Neighborhoods with ‘Medical Deserts’ Have Emergency Needs During COVID Pandemic
A zip code has become a life or death matter. Families that live more than an hour from a hospital face a death sentence based on their address. A long ambulance ride increases the risk of death. Patients with respiratory emergencies, like the ones caused by coronavirus, are particularly vulnerable. According to an annual survey by the American Hospital Association, more than a thousand hospitals in the United States have closed since 1975. As a result, residents in communities from coast to coast must drive more than sixty minutes to reach an acute care hospital. These places are called “medical deserts,” and you can find them in every state.
If COVID-19 has taught us anything, it is that we desperately need new investment in our healthcare safety net and infrastructure. Indeed, a recent study by the COVID-19 Response Team at Imperial College London suggests that the “capacity limits of the UK and U.S. health system[s] [could be] exceeded many times over” during this crisis and warns that “even if all patients are able to be treated, we predict there would still be in the order of 250,000 deaths in Great Britain and 1.1 million to 1.2 million deaths in the U.S.”
As an emergency medicine physician and chair of the health committee of Black Women for Positive Change, I call on Congress and the administration to immediately implement the following recommendations in order to save lives, before it’s too late.
1. Congress should pass legislation to create free-standing FSEDs. FSEDs are 24-hour, seven-day-a-week emergency departments established in communities that lack emergency healthcare services and facilities. Standalone emergency departments are physically separate from hospitals; can be independently owned, hospital owned or, government owned; are staffed by emergency medicine physicians; and are available for walk-in patients and patients arriving by ambulance. These facilities treat and discharge patients while also transporting admitted cases to full-service hospitals by ambulance or helicopter. Even better, FSEDs can be built quickly, maintained at a fraction of the cost of large hospitals, and are just as effective at providing critical, time-sensitive medical care as hospital emergency departments. In other words, FSEDS can be a vital safety net for people who live in medical deserts.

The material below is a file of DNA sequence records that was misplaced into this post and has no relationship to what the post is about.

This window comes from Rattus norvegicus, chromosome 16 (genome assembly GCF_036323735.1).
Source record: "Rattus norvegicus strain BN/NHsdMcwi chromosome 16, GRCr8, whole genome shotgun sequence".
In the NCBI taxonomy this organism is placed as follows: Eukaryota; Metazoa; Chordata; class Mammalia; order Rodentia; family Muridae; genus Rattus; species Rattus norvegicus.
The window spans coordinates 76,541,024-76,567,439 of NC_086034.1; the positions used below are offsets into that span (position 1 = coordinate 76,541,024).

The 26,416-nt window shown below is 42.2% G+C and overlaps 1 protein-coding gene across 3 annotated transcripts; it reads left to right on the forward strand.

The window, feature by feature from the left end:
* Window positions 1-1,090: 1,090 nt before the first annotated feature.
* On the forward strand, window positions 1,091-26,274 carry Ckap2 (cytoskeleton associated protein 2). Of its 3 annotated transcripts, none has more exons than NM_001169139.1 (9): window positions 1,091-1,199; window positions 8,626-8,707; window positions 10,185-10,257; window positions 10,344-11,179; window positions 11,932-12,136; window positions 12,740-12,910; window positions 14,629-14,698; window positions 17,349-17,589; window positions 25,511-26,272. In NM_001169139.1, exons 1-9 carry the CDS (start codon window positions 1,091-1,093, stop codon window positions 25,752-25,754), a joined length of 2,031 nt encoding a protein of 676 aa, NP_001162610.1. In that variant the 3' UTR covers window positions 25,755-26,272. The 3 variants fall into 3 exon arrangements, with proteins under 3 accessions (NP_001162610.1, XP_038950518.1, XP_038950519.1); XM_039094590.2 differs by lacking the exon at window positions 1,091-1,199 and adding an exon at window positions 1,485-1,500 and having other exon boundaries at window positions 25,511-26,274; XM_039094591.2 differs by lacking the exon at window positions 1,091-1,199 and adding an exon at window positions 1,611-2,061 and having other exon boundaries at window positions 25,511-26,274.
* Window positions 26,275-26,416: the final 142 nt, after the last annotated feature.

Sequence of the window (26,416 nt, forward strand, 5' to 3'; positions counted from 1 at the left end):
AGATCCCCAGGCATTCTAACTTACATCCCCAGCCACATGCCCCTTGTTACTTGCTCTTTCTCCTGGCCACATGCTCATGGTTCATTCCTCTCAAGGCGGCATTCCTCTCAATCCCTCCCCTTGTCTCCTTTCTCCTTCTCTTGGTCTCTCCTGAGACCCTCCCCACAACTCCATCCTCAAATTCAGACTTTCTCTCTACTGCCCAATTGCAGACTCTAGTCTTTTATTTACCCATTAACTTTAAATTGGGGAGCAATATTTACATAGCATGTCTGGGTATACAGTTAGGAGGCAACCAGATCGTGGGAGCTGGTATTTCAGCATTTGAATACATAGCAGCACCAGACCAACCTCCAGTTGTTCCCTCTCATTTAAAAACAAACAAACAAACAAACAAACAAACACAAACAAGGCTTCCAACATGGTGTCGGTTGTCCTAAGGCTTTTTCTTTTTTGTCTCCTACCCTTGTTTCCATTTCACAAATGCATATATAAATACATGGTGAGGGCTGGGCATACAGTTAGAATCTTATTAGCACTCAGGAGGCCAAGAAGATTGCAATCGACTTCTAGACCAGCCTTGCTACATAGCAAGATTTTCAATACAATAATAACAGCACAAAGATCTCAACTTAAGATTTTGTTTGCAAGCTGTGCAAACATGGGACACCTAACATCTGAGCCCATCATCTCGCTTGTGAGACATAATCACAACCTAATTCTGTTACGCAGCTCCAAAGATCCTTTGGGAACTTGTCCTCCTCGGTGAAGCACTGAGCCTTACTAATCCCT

2. Convert unused spaces into temporary COVID hospitals. As we are learning, healthcare facilities and providers can become vectors for the transmission of COVID-19. For that reason, it’s important to not only increase the number of critical beds with ventilator capability but also to physically separate COVID and non-COVID patients. To do that, we need to convert unused spaces into dedicated temporary COVID hospitals — and do it immediately. If we don’t, patients that are ill from non-COVID medical diseases are more likely to be infected by healthcare providers and other patients, thereby increasing overall morbidity and mortality rates. At the moment, every state in the U.S. has unused conference centers, coliseums, concert halls, and other large venues that can be converted into temporary COVID-only hospitals. Let’s get to it. Physically separating patients is a critical step in reducing mortality and morbidity rates.
3. Expand medical flight and ground transportation capacity. To strengthen our emergency and intensive care capacity, we need to move quickly to put more ambulances and medical flight helicopters into service. The physical fact of people living in medical deserts that lack the healthcare resources should not be a factor in whether they receive care for COVID-19. Because the coronavirus is straining transportation systems everywhere, we also need to develop Uber-like emergency services that help facilitate transportation to hospitals and emergency medical facilities.
“Dr. Crowder’s recommendations to address [the problem of] medical deserts in underserved communities is timely and urgent,” says Dr. Stephanie Myers, former assistant secretary for public affairs in the U.S. Department of Health and Human Services. “Her vision should be included in the new policies being considered by federal, state, and local governments. We must act fast to reduce the death rates associated with coronavirus. We are only at the beginning of this pandemic, but we have an opportunity, if we act quickly, to put in place the medical capacity Americans will need.”
Let us hope that Congress, governors, and the administration are listening.